Priorities Shift From Easing Commutes to Patching

By Michael Laris
Washington Post Staff Writer
Thursday, June 4, 2009

Virginia's top transportation official came to a stark black glass technology center near Dulles International Airport yesterday and offered an unusually grim, and at times alarming, rundown of a transportation system he said is crumbling, starved of funds and slated to get worse.

Transportation Secretary Pierce R. Homer can strike an upbeat tone in the long slog against snarled traffic, but yesterday he sounded more like Darth Vader on the Death Star.

The state is facing a massive potential drop-off in transportation funds from the federal government, Homer told state legislators, business leaders and transportation advocates at the Center for Innovative Technology. The recession and financial crisis have also dramatically decreased state funding, he said.

The situation is so bad that the state's transportation priorities have shifted from trying to alleviate horrendous commutes to trying to maintain existing roads.

"I've got to be honest. Congestion relief has fallen as a major priority of our transportation program," Homer said. "We're trying to keep bridges from falling."

He said road surfaces across Virginia are in danger of crumbling, and the state lacks the money to cover the billion dollars in immediate needs.

"We have a ticking time bomb, which is concrete pavements," Homer said. Interstate 66 west of the Capital Beltway is among the areas that need an overhaul, he said.

Bright spots exist: Construction of HOT lanes and the Beltway widening program are continuing, as is work on extending Metrorail to Dulles. But the big-picture concern is that money is being diverted from vital new projects to perform basic upkeep, Homer said.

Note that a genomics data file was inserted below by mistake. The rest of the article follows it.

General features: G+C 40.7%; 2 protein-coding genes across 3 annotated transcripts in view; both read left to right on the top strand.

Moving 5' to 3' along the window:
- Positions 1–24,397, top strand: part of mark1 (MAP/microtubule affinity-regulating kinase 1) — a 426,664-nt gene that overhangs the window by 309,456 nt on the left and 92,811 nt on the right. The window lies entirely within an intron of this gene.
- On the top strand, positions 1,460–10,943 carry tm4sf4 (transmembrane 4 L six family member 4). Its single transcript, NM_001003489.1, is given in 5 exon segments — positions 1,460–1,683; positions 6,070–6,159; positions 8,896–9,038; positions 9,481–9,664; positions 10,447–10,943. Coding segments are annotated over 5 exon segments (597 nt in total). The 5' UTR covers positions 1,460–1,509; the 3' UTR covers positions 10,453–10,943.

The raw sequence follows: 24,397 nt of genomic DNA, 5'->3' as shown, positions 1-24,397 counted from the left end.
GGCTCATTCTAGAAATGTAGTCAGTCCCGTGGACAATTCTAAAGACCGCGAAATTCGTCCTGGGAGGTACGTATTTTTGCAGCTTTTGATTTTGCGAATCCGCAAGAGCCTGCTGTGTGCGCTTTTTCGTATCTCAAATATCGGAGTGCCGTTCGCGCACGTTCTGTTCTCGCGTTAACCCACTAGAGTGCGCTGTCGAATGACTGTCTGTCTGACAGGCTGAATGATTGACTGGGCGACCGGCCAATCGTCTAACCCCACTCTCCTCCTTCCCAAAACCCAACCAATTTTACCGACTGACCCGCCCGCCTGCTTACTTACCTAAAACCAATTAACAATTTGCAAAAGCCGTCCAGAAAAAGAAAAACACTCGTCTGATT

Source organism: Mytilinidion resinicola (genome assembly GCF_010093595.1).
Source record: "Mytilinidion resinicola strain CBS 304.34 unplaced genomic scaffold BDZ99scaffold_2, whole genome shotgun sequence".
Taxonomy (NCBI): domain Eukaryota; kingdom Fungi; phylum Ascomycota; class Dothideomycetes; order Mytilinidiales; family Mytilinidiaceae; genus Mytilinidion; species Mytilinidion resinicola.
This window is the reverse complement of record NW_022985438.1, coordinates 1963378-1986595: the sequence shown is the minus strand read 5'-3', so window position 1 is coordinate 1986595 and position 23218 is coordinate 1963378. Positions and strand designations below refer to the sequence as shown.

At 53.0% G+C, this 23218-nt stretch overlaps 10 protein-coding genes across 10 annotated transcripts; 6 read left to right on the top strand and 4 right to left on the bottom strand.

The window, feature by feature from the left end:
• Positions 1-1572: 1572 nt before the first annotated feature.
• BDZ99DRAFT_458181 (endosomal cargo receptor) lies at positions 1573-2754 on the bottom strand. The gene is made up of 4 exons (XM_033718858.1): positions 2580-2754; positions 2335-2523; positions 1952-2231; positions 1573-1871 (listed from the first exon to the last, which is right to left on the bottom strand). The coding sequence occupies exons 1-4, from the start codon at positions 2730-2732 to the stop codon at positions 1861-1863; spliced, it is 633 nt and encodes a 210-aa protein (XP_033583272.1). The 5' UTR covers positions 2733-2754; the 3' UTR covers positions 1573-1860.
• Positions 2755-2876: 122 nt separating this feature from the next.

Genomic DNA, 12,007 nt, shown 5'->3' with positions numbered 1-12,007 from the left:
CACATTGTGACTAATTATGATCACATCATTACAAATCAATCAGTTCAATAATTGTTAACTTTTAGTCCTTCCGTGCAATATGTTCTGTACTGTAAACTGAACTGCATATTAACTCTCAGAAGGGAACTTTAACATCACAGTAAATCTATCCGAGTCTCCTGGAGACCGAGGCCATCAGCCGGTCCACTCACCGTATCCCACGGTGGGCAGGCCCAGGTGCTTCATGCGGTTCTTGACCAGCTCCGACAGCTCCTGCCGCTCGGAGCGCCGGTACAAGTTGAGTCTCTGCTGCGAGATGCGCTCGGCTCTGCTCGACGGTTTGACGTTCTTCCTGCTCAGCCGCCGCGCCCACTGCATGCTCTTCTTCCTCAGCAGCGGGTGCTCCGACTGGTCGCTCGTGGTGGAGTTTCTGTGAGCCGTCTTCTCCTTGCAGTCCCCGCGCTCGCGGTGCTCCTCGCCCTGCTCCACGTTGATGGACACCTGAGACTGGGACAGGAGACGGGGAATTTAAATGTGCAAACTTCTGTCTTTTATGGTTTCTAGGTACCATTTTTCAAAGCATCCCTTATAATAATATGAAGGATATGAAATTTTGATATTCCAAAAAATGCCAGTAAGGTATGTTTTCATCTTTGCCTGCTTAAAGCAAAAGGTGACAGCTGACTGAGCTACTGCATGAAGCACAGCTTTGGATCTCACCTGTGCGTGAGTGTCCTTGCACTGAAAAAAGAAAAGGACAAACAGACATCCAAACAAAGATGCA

The state's six-year highway construction budget has tanked. It was $8.6 billion last year, but draft revisions slashed it to $5.4 billion, starting next year.

A threshold has been crossed, Homer said, and many in his audience agreed. This is not simply another Chicken Little moment, they said.

Bob Chase, president of the Northern Virginia Transportation Alliance, which invited Homer up from Richmond, said the region's economy was built around transportation projects that were being advanced more than a decade ago. Similar future projects are being pushed out of the picture, he said.

"It's gone from not being able to build what we need, to not even being able to maintain what we already have," Chase said.

Homer got some blowback from a couple of rail skeptics. Chris Walker challenged him, saying state transportation officials should rank the congestion-relief benefits of projects and end "boondoggles" before going "around and crying poor, as you're doing now."

"You haven't made your case," Walker said. "I think you've made a good case, but you haven't closed the deal."

Some in the real estate industry said they are concerned that strained budgets at the state level could end up squeezing local development. They fear, for instance, that county governments will seek higher payments from developers to cover transportation improvements associated with their projects. That could undercut deals in an already tough economic environment.

"I do worry about the pressure it will continue to put on the private sector," said Charlie Turner of Gaithersburg-based commercial developer Buchanan Partners. Turner said there are concerns that state traffic analyses can be redundant and slow down projects.

Others, such as Stewart Schwartz, executive director of the Coalition for Smarter Growth, said the bleak financial picture is a reminder of the cost-effectiveness of building in compact communities and around Metro stations, as Arlington County has done.

Del. Vivian E. Watts (D-Fairfax), who served as transportation secretary in the 1980s under Gov. Gerald L. Baliles (D), said Homer is right about the severity of the problem. She said she only wishes more officials had seen this coming a decade ago, when it became clear the commonwealth was headed for this breakdown.

Moving money from new construction to crucial fixes saps resources from traffic-clogged Northern Virginia, she said. "You are driving money out of this area to fund statewide maintenance needs."

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